FROM THE BENTON COUNTY CIRCUIT COURT [NO. 04-CR-761]
HONORABLE ROBIN F. GREEN, JUDGE
Rosenzweig, for appellant.
Rutledge, Att'y Gen., by: Brad Newman, Ass't
Att'y Gen., for appellee
W. BRILL, Chief Justice
Mark Aaron Luper appeals the order denying his petition for
postconviction relief. Luper was convicted by a Benton County
jury of the rape of his former stepdaughter, S.H., and
sentenced to twenty-three years' imprisonment in the
Arkansas Department of Correction. Luper appealed, and the
court of appeals affirmed. See Luper v. State, 2015
Ark.App. 440, 468 S.W.3d 289. Thereafter, Luper filed a
petition for postconviction relief pursuant to Arkansas Rule
of Civil Procedure 37.1, in which he asserted eleven claims
of ineffective assistance of trial counsel. The circuit court
denied the petition without a hearing. For reversal, Luper
contends that he was entitled to an evidentiary hearing on
five of the claims in his petition. Luper asserts that trial
counsel was ineffective (1) for failing to call a witness to
corroborate his defense that the "false" allegation
of rape was a means for Robin Luper,  the victim's mother, to
obtain leverage in her divorce action against him, (2) for
not adequately exploring Robin's "financial demands
and obligations, " (3) for failing to show the jury
videos depicting S.H. and him at Walmart the day after the
rape, (4) for failing to obtain S.H.'s phone records, and
(5) for failing to dispute S.H.'s claim that her sister,
H.H., had never attended car shows with him. We affirm the
circuit court's order.
court does not reverse a denial of postconviction relief
unless the circuit court's findings are clearly
erroneous. E.g., Turner v. State, 2016 Ark.
96, 486 S.W.3d 757. A finding is clearly erroneous when,
although there is evidence to support it, after reviewing the
entire evidence, we are left with the definite and firm
conviction that a mistake has been committed. Id.,
486 S.W.3d 757. In making a determination on a claim of
ineffective assistance of counsel, this court considers the
totality of the evidence. E.g., State v.
Harrison, 2012 Ark. 198, 404 S.W.3d 830.
review of claims of ineffective assistance of counsel, this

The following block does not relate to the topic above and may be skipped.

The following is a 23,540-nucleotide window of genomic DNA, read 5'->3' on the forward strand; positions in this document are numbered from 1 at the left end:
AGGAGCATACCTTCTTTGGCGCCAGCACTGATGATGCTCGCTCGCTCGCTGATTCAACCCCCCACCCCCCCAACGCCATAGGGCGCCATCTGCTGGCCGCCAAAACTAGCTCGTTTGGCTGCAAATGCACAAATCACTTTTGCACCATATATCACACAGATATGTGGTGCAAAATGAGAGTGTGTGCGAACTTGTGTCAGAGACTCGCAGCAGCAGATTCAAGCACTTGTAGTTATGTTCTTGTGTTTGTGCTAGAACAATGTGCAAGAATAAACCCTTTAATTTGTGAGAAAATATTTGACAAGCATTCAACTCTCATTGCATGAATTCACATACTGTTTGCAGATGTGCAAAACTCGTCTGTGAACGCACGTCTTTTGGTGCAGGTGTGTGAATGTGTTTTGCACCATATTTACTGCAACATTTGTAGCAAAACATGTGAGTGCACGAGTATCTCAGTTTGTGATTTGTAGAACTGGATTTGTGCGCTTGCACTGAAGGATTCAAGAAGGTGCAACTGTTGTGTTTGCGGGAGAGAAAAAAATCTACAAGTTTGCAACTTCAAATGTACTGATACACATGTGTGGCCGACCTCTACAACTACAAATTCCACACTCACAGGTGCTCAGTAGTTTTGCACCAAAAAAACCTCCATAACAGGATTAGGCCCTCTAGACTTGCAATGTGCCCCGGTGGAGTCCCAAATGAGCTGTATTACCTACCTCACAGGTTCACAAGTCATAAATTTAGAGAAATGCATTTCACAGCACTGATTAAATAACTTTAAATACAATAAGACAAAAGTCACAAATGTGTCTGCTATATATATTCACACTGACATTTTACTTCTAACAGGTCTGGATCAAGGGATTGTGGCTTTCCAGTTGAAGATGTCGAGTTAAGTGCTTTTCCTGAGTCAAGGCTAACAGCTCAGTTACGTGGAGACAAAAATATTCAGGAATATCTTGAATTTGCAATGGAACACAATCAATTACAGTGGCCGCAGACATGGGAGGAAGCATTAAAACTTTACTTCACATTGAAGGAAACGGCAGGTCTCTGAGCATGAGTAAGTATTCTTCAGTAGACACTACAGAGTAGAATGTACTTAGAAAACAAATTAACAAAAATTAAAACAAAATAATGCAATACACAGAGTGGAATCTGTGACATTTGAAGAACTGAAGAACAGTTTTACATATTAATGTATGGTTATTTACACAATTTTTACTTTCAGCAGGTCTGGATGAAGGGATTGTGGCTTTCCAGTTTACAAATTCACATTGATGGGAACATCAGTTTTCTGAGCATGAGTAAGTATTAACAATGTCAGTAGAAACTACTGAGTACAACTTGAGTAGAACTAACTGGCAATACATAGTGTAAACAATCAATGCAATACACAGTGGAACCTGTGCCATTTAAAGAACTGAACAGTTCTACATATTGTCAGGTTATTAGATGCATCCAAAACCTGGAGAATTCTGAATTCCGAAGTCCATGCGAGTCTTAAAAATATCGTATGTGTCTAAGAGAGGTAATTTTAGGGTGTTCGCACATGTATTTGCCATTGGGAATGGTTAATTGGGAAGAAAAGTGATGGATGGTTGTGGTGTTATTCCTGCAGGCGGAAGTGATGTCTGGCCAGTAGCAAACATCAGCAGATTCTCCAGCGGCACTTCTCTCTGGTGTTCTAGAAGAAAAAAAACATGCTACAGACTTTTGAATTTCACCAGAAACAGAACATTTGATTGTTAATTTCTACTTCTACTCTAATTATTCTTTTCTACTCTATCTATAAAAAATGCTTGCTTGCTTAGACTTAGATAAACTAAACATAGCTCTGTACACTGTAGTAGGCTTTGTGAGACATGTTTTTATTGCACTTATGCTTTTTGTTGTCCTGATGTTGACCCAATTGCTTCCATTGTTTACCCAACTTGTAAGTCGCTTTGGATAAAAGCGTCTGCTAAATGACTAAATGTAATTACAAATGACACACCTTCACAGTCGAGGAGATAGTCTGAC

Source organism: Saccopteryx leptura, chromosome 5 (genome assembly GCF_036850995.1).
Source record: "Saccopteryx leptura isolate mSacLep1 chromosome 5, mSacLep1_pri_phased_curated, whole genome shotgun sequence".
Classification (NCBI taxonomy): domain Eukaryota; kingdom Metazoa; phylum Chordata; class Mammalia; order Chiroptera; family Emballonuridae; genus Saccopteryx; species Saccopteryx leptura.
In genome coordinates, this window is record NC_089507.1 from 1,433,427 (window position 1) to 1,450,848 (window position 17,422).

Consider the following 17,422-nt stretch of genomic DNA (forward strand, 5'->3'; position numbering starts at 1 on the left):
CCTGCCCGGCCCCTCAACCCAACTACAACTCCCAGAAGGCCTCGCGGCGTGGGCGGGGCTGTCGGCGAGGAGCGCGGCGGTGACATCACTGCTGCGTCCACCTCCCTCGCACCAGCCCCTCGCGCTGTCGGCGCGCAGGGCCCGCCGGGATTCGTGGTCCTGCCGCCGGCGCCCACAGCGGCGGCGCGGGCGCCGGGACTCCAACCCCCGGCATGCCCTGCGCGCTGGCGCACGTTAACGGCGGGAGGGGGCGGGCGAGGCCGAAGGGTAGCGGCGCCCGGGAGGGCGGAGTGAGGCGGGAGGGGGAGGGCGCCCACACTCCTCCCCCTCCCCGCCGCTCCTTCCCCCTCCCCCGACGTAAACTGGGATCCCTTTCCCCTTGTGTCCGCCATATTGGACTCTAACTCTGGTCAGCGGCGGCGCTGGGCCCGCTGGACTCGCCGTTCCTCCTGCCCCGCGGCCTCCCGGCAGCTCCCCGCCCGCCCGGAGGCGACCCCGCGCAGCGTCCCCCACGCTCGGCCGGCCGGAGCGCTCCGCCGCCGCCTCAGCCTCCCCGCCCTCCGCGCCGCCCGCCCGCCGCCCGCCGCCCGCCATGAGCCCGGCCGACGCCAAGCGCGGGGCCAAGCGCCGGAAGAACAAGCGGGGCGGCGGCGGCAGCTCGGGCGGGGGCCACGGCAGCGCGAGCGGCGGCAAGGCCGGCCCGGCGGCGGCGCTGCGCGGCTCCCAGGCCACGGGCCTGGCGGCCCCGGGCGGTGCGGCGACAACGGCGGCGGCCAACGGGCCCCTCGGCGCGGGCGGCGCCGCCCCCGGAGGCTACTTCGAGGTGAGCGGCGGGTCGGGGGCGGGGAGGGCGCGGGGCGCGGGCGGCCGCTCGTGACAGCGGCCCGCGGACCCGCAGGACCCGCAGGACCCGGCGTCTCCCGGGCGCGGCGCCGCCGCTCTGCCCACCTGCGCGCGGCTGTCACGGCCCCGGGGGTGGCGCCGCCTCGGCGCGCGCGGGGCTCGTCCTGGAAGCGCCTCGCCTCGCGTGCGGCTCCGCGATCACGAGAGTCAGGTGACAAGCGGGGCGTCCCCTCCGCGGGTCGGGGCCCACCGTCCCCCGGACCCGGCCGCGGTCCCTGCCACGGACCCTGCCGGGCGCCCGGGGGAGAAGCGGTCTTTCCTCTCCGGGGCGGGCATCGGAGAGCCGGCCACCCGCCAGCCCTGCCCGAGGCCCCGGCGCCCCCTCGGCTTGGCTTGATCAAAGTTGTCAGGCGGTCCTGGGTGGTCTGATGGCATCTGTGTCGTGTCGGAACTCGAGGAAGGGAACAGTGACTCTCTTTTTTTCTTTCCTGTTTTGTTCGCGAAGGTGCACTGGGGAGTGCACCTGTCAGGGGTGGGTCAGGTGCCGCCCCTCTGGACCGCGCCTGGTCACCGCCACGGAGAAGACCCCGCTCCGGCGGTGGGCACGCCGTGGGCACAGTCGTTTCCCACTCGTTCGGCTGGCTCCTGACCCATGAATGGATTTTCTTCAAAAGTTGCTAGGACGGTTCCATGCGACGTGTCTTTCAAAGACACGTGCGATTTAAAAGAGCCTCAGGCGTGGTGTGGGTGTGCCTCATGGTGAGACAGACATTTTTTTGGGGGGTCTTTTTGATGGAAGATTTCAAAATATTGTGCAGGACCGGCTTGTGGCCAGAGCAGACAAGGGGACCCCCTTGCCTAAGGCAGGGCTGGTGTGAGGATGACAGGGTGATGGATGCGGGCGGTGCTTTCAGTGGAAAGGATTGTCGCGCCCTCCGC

court follows the standard set forth by the Supreme Court of
the United States in Strickland v. Washington, 466
U.S. 668 (1984). To prevail on a claim of ineffective
assistance of counsel, the petitioner must show that (1)
counsel's performance was deficient and (2) the deficient
performance prejudiced his defense. E.g., Doty
v. State, 2016 Ark. 341.
the performance prong of the Strickland test, the
petitioner must show that counsel's performance was
deficient. E.g., Decay v. State, 2014 Ark.
387, 441 S.W.3d 899. This factor requires a showing that
trial counsel made errors so serious that counsel was not
functioning as the "counsel" guaranteed the
petitioner by the Sixth Amendment to the United States
Constitution. Id., 441 S.W.3d 899. The courts
acknowledge a strong presumption that counsel's conduct
fell within the wide range of reasonable professional
assistance. See, e.g., Henington v. State,
2012 Ark. 181, 403 S.W.3d 55. Accordingly, the petitioner has
the burden of overcoming this presumption by identifying
specific acts or omissions of counsel, which, when viewed
from counsel's perspective at the time of trial, could
not have been the result of reasonable professional judgment.
Id., 403 S.W.3d 55.
the prejudice prong of Strickland, even if
counsel's conduct is shown to be professionally
unreasonable, the judgment will stand unless the petitioner
can demonstrate that the error had an actual prejudicial
effect on the outcome of the proceeding. E.g.,
Lee v. State, 2009 Ark. 255, 308 S.W.3d 596. In
short, the petitioner must show "a reasonable
probability that, but for counsel's unprofessional
errors, the result of the proceeding would have been
different." See id., 308 S.W.3d 596 (quoting
Strickland, 466 U.S. at 694). A reasonable
probability is a probability sufficient to undermine
confidence in the outcome of the trial. E.g.,
Doty, 2016 Ark. 341.
to make the required showing of either deficient performance
or sufficient prejudice defeats the ineffectiveness
claim." Strickland, 466 U.S. at 700.
Accordingly, we need not address the Strickland
components in a particular order or even address both
components of the inquiry if the petitioner makes an
insufficient showing on one. See Strickland, 466
U.S. at 697. The Court has stated that "[i]f it is
easier to dispose of an ineffectiveness claim on the ground
of lack of sufficient prejudice, which we expect will often
be so, that course should be followed." Id.
first contends that counsel was ineffective for failing to
call Charles Mayhew to testify during the guilt phase of the
trial. According to Luper, Mayhew would have
testified that Robin "had made a statement concerning
the sale of Luper's 1967 Camaro to the effect that when
it sold, she would 'have everything I need.'"
Luper contends that this testimony would have bolstered his
assertion that the "false" allegation of rape was a
means for Robin to "obtain leverage" in her divorce
action against him.
testified that, since 2005, she and Luper had lived together
with her three children, Luper's youngest son from a
previous marriage, and a child that she and Luper had
together. She stated that she and Luper divorced in 2013 and
that she was not better off financially after the divorce
than she was when she and Luper were married. She testified
that their furniture, ...